Reviews of San Francisco Opera's Makropulos (A scene from Act III of pictured left, photograph by Cory Weaver) are very favorable.
* Notes *
With a monstrous but charismatic narcissist as protagonist, last night's revival of San Francisco Opera's The Makropulos Case felt timely. It was difficult to not compare our lead, soprano Nadja Michael, with the previous star in the role, Karita Mattila, especially since the latter was so recently here in the nearly perfect Jenůfa over the summer.
Michael's Emilia Marty was certainly very frightening, as befits a jaded person who has had 300 years of youth and cannot find meaning in anything. The soprano has a powerful voice but lacks an ethereal quality that was so impressive in Mattila's performance six years ago. Michael's movements are also very floppy, one would expect more of a cat-like slinkiness from the libertine Marty, though Michael is certainly flexible.
The rest of the cast was fine. Adler Julie Adams was a sweet Kristina, the aspiring opera singing daughter of Kolenatý's clerk. Matthew O'Neill ably reprised his role as Count Hauk-Šendorf as did Dale Travis as Dr. Kolenatý.
Baritone Stephen Powell's Baron Prus was not as subtly drawn as Gerd Grochowski's the last time around. In his San Francisco Opera debut, tenor Charles Workman had a squeaky start as Albert Gregor, but he recovered well and his voice has a lovely timbre.
Mikhail Tatarnikov's conducting was straightforward, there were slight mishaps in the brass at the beginning, but nothing terrible. The orchestra, however, did not achieve the unearthly beauty that we heard over the summer and in 2010 when playing Janáček.
* Tattling *
The house was not full, and there were lots of seats in the back of the balcony, which is ideal for standing room but not great for the opera company. It's a shame since the piece is gorgeous and the stylish staging, with its rotating set and looming clocks, is elegant.
Reviews of San Francisco Opera's Don Pasquale (Act III pictured left with Maurizio Muraro and Lucas Meachem, photograph by Cory Weaver) are positive.
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* Notes *
After an absence of over thirty years from the War Memorial stage, a new production of Don Pasquale opened Wednesday at San Francisco Opera. Inspired by Italian comedic movies from the 50s and 60s, the slapstick staging from Laurent Pelly features a charming turntable set (Act II pictured left, photograph by Cory Weaver) and extensive choreography that the superb singer actors pulled off immaculately.
Everything came together, the clever set and the pantomime style movement of the singers were not overwrought and always very funny. All the singing was great too, and the design of the set seemed to help project the voices.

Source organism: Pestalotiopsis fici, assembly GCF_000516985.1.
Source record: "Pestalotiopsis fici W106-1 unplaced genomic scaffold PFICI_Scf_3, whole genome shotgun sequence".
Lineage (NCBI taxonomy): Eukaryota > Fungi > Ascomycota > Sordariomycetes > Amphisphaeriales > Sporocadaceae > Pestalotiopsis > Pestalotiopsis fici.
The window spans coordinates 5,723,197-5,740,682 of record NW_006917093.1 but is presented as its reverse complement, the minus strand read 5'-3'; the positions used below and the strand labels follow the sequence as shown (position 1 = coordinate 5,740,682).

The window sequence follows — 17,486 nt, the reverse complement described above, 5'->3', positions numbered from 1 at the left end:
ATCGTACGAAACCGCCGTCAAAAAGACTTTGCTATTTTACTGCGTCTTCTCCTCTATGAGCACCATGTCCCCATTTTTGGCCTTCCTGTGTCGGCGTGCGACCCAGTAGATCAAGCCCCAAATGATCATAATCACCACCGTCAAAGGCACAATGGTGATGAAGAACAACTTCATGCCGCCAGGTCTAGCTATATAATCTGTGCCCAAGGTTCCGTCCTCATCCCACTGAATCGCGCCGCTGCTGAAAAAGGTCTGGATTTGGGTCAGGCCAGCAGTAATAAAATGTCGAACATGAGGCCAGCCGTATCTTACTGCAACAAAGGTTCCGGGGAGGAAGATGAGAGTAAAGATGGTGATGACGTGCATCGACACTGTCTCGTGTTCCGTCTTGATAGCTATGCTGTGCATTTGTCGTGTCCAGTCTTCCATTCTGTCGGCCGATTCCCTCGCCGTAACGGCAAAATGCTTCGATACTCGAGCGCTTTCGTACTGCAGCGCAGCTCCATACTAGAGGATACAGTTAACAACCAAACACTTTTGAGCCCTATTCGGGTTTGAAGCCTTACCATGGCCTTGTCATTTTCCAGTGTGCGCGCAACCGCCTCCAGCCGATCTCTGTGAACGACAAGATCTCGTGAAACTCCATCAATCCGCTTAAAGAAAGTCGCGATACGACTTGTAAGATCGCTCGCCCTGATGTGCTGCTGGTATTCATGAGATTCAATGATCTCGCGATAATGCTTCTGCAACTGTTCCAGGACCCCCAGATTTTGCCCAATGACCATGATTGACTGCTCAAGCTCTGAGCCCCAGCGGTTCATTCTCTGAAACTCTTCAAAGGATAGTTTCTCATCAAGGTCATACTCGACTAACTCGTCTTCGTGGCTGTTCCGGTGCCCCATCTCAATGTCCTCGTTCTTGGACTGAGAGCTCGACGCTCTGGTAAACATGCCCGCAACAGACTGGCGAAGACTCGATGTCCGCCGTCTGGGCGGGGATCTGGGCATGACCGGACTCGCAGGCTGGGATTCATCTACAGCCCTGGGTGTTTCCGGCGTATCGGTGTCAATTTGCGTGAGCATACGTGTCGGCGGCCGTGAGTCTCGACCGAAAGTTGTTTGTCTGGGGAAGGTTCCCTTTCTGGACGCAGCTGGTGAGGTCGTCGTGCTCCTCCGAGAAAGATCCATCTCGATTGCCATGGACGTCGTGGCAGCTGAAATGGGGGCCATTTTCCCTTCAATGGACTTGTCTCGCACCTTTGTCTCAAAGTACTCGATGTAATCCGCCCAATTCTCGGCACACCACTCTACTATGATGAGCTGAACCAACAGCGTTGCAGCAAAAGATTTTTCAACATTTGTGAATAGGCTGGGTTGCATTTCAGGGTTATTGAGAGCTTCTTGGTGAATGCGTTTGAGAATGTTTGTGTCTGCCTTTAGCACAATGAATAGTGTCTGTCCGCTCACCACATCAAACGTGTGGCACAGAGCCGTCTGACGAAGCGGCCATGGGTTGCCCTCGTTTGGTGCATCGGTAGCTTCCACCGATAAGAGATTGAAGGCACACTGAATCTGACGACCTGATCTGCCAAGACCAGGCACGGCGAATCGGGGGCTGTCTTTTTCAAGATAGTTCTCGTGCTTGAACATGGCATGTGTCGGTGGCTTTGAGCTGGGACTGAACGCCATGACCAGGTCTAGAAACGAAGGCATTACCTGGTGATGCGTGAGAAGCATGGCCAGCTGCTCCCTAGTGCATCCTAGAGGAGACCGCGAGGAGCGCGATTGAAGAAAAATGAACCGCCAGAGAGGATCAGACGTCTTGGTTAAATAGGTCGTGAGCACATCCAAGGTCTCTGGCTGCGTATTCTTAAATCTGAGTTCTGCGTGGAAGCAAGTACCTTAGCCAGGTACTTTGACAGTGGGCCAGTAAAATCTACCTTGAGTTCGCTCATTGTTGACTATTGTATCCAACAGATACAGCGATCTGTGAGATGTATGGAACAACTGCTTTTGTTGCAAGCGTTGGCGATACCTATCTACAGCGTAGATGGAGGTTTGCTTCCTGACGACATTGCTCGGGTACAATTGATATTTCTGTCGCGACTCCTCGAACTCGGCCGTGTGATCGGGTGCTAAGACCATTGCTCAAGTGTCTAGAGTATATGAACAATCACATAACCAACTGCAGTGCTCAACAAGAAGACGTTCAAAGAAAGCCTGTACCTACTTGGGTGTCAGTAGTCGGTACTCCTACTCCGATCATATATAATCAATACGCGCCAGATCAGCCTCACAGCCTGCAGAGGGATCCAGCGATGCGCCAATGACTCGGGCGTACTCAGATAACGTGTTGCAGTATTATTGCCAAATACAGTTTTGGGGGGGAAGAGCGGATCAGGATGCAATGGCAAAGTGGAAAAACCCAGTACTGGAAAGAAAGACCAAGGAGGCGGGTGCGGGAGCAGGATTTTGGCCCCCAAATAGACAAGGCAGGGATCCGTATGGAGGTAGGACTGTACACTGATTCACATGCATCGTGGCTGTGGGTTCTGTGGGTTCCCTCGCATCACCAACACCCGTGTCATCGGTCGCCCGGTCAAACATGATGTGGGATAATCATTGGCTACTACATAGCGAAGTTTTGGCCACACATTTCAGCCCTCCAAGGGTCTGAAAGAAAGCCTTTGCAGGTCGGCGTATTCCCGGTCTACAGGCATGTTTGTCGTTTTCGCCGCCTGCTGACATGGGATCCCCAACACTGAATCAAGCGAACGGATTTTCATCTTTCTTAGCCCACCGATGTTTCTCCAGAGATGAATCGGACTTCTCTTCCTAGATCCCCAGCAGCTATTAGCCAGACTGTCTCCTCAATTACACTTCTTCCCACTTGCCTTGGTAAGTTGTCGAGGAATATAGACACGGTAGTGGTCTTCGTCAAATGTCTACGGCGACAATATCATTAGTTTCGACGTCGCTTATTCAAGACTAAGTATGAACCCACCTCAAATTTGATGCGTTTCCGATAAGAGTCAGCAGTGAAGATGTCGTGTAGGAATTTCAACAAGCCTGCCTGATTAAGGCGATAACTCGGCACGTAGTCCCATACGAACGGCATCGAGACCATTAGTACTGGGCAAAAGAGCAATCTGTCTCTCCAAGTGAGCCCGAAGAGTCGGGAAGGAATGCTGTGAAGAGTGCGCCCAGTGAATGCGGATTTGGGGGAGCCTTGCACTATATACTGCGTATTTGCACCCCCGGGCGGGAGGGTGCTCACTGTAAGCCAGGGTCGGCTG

Maurizio Muraro is hilarious in the title role, as is Lucas Meachem as Dr. Malatesta. Their duet in Act III, "Cheti, cheti, immantinente," was delightful. Heidi Stober certainly makes for a vicious Norina, the metallic tang of her voice adds to this reading of the character (which comes from the director, incidently). She can sing and pirouette perfectly, and one should note that she hurt her ankle in rehearsals, making it all the more amazing.
The big draw of this run is the San Francisco Opera debut of tenor Lawrence Brownlee, and he did not disappoint as Ernesto. His sound is unmistakable, very sparkling and agile, and with a certain tautness at the top. He sang in a closet, with his head against a wall, and on a ladder, but none of this seemed to effect his voice.
The orchestra was lively under Maestro Giuseppe Finzi, not always perfectly synchronized, but always full of energy. The trumpet solo at the beginning of Act II from Adam Luftman was particularly beautiful.
* Tattling *
The last few rows of the balcony were nearly empty, making standing room ideal. This production looks great from the back and all the movement reads clearly.
Twitter indicates that there was a lot of bad behavior in the audience, but I only noted that the person in Row L Seat 108 took her shoes off and that the woman in Row L Seat 126 crumpled a wrapper as Heidi Stober sang in the beginning of Act III.
It is too bad that SF Opera isn't putting on an Opera for Families version of this Don Pasquale. I know my son would adore the set because it has so many goofy sight gags involving doors, chairs, and light fixtures. Speaking of which, it would be fun to see the narrated set change that SF Opera periodically does during intermission for this one.
Reviewers of San Francisco Opera's Dream of the Red Chamber (Pictured left with Pureum Jo as Dai Yu, photograph by Cory Weaver) agree that the singing is great.